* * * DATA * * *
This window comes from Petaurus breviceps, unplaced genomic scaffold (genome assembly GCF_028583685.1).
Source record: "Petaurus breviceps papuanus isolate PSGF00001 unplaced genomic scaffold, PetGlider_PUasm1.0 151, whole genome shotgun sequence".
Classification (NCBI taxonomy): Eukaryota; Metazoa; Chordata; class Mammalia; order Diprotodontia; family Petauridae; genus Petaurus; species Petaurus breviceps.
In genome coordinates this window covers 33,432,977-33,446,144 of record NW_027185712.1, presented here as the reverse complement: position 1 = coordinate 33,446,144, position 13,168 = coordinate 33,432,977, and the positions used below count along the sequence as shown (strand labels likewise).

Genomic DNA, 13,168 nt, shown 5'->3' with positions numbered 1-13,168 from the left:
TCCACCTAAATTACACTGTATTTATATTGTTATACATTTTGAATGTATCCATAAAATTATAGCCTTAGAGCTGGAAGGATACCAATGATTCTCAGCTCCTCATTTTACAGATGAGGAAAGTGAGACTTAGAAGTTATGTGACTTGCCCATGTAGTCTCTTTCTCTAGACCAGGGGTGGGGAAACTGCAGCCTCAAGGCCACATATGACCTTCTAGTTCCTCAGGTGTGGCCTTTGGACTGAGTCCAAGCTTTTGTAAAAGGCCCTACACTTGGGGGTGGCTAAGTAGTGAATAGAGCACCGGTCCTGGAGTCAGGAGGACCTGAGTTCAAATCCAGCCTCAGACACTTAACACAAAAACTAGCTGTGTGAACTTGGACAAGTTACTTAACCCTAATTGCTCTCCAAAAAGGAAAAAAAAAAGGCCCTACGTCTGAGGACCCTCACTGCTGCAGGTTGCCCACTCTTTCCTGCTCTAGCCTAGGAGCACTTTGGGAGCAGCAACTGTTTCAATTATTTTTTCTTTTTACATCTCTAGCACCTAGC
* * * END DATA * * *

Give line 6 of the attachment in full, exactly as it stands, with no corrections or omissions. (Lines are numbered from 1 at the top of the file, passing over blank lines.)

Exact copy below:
TCCACCTAAATTACACTGTATTTATATTGTTATACATTTTGAATGTATCCATAAAATTATAGCCTTAGAGCTGGAAGGATACCAATGATTCTCAGCTCCTCATTTTACAGATGAGGAAAGTGAGACTTAGAAGTTATGTGACTTGCCCATGTAGTCTCTTTCTCTAGACCAGGGGTGGGGAAACTGCAGCCTCAAGGCCACATATGACCTTCTAGTTCCTCAGGTGTGGCCTTTGGACTGAGTCCAAGCTTTTGTAAAAGGCCCTACACTTGGGGGTGGCTAAGTAGTGAATAGAGCACCGGTCCTGGAGTCAGGAGGACCTGAGTTCAAATCCAGCCTCAGACACTTAACACAAAAACTAGCTGTGTGAACTTGGACAAGTTACTTAACCCTAATTGCTCTCCAAAAAGGAAAAAAAAAAGGCCCTACGTCTGAGGACCCTCACTGCTGCAGGTTGCCCACTCTTTCCTGCTCTAGCCTAGGAGCACTTTGGGAGCAGCAACTGTTTCAATTATTTTTTCTTTTTACATCTCTAGCACCTAGC